As a result, in this article we’re going to explain what typically happens during an OSHA inspection. And in the future, look for another article on how to prepare for an OSHA inspection.
With that intro down, let’s learn more about exactly what you can expect to happen when an OSHA inspector shows up at your worksite.
Please note: we’ve included a free guide to OSHA Inspections at the bottom of this article for you!
We’ve explained the basics of what to expect during an OSHA inspection below. The information in this article is drawn from the OSHA “OSHA Inspections” Fact Sheet and from The National Council for Occupational Safety and Health’s The OSHA Inspection: A Step-by-Step Guide. We’ve distilled that information for you here, but of course it’s always great to go back to the source and to do additional research about OSHA inspections as well.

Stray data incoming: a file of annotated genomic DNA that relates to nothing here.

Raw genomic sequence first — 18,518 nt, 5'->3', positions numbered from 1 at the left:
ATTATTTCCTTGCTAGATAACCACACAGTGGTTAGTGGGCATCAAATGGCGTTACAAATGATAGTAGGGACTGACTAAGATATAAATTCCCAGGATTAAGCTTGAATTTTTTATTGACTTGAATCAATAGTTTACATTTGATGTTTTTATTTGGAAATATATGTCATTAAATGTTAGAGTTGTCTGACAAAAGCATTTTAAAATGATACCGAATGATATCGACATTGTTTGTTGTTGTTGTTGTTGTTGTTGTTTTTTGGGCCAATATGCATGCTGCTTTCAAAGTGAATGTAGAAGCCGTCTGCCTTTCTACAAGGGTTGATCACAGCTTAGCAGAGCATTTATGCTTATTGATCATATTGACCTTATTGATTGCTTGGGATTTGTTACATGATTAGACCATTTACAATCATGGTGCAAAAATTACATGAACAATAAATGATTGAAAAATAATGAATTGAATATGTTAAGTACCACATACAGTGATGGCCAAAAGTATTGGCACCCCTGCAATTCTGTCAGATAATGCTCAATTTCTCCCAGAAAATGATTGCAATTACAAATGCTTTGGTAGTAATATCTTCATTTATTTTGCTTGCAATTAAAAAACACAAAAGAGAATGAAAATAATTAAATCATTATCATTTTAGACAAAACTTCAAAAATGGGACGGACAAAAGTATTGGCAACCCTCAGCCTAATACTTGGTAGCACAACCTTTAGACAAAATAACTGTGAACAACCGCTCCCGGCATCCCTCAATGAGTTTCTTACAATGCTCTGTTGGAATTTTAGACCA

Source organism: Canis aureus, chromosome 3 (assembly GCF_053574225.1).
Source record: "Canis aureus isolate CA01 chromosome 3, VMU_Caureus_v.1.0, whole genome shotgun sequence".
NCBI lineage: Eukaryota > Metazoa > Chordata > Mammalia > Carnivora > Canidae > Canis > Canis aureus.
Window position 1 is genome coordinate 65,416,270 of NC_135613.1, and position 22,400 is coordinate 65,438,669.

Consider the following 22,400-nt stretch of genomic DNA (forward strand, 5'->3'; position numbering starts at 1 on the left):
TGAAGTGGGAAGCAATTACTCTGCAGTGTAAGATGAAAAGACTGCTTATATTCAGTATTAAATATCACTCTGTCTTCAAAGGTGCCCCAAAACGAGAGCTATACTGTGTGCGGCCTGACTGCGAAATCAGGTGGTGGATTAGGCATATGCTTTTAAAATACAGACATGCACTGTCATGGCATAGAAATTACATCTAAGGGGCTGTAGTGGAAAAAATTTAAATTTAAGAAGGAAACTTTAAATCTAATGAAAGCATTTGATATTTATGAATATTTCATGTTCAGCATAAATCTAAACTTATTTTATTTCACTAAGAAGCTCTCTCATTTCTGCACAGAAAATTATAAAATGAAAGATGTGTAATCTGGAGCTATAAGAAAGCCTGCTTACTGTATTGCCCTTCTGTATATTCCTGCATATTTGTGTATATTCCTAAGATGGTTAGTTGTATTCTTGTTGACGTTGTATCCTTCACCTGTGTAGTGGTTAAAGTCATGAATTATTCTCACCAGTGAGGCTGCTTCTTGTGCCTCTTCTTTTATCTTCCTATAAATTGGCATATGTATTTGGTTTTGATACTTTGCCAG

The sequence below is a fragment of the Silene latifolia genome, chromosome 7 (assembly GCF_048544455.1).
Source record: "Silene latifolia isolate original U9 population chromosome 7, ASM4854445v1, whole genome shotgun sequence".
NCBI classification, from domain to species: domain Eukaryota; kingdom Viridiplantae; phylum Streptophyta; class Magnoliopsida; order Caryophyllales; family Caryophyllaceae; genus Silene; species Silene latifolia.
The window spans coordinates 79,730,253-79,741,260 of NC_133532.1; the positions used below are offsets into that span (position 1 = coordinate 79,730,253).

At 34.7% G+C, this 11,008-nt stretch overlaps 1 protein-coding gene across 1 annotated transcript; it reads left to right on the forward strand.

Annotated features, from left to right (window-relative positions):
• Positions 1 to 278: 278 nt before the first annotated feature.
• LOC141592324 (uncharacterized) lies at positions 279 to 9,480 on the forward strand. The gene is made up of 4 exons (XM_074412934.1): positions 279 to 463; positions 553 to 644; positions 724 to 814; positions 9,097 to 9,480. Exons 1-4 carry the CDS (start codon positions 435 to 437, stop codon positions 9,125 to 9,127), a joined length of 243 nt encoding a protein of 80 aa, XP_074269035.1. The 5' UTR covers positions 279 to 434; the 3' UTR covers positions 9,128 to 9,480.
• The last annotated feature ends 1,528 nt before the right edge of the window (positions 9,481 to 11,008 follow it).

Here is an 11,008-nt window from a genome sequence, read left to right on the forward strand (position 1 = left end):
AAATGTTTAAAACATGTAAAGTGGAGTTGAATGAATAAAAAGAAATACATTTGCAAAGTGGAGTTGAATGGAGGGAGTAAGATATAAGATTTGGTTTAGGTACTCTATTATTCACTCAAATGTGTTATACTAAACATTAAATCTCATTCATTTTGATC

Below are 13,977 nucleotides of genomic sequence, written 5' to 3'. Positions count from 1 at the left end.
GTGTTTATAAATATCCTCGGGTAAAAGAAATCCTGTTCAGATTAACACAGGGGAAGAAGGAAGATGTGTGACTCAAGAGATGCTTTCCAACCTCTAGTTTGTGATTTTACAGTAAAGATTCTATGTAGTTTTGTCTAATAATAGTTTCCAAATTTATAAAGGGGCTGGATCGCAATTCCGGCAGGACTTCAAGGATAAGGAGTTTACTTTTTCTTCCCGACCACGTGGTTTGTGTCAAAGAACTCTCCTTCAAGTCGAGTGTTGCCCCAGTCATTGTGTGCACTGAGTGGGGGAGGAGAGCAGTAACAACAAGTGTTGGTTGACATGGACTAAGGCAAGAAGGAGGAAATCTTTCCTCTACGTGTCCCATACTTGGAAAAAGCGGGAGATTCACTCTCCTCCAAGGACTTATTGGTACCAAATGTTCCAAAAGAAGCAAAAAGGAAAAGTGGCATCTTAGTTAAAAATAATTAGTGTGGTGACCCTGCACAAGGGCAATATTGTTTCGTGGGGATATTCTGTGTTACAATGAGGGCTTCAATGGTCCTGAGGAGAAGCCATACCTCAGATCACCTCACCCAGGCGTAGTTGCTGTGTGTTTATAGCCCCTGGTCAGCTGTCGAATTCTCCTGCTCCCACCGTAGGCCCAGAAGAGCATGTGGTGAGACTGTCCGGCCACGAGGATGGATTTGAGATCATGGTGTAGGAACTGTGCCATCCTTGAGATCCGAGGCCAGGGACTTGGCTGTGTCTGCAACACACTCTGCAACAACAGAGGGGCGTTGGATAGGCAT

There’s probably enough concern about OSHA performing inspections for their own reasons that some companies may not know or simply forget that employers can also request a voluntary OSHA inspection and that these can be very helpful to the employer.
See this OSHA website on OSHA Onsite Consultations for this on this, and watch for a future article on this topic here as well.
OSHA inspectors do their homework before they show up at your site for an inspection. This includes researching the inspection history of your worksite, reviewing the operations and processes you use and the standards most likely to apply in your workplace. They even gather up PPE and testing equipment they expect to need at your site.
OSHA rarely gives employers advance notice of an inspection. In fact, in many case it’s a crime for an OSHA employer to give an employer advance notice of an upcoming OSHA inspection.